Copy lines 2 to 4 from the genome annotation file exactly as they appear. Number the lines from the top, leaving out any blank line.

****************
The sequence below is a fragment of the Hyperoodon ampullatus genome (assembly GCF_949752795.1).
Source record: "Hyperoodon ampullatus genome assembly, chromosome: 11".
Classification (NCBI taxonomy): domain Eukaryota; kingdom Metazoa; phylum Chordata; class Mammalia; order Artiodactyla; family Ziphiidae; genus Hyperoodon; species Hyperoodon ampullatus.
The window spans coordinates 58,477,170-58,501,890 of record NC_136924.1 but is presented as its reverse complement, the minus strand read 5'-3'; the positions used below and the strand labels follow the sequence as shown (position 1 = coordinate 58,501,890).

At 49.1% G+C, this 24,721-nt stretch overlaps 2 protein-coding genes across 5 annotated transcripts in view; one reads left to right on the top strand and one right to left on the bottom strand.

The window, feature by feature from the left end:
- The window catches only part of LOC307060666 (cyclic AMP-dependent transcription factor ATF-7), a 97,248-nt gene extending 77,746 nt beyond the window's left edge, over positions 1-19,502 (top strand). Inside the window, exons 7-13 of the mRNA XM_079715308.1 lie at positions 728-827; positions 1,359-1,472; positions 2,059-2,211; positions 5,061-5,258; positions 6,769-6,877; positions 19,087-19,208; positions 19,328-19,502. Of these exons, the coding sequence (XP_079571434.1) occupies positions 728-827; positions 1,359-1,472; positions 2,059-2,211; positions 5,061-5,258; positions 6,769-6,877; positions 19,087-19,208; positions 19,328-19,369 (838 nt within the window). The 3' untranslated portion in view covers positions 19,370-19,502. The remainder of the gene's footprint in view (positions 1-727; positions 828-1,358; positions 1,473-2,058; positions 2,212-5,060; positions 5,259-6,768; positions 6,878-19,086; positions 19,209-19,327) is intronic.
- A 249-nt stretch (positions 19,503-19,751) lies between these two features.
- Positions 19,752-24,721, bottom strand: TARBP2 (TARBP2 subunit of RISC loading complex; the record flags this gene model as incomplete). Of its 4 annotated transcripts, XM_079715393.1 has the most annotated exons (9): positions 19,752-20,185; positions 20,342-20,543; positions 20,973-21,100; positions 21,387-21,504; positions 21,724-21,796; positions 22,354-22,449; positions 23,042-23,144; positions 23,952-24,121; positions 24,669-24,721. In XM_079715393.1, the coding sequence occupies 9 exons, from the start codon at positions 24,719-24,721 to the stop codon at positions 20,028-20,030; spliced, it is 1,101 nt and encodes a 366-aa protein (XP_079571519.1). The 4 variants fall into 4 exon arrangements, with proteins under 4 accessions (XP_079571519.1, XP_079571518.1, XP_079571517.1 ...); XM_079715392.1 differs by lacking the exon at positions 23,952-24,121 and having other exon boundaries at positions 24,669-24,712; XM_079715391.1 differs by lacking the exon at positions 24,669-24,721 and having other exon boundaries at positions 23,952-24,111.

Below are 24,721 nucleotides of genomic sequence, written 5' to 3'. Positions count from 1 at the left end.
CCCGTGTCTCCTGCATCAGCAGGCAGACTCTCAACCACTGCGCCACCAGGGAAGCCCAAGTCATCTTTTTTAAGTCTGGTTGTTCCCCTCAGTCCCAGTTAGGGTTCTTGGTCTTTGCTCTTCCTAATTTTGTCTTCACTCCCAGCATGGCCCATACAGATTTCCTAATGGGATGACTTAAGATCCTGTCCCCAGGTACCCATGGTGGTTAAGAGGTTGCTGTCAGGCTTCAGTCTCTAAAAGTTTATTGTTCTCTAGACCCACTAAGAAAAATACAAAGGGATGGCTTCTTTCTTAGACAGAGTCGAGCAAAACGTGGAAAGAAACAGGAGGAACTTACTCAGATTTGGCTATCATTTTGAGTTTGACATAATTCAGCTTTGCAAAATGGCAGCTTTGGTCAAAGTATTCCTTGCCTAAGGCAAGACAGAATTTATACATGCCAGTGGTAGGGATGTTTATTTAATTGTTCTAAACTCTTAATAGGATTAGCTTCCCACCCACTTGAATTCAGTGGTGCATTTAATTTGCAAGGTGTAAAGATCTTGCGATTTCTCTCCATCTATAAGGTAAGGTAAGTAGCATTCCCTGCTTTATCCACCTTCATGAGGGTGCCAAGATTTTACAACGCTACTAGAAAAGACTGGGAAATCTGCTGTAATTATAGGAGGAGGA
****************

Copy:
Source record: "Hyperoodon ampullatus genome assembly, chromosome: 11".
Classification (NCBI taxonomy): domain Eukaryota; kingdom Metazoa; phylum Chordata; class Mammalia; order Artiodactyla; family Ziphiidae; genus Hyperoodon; species Hyperoodon ampullatus.
The window spans coordinates 58,477,170-58,501,890 of record NC_136924.1 but is presented as its reverse complement, the minus strand read 5'-3'; the positions used below and the strand labels follow the sequence as shown (position 1 = coordinate 58,501,890).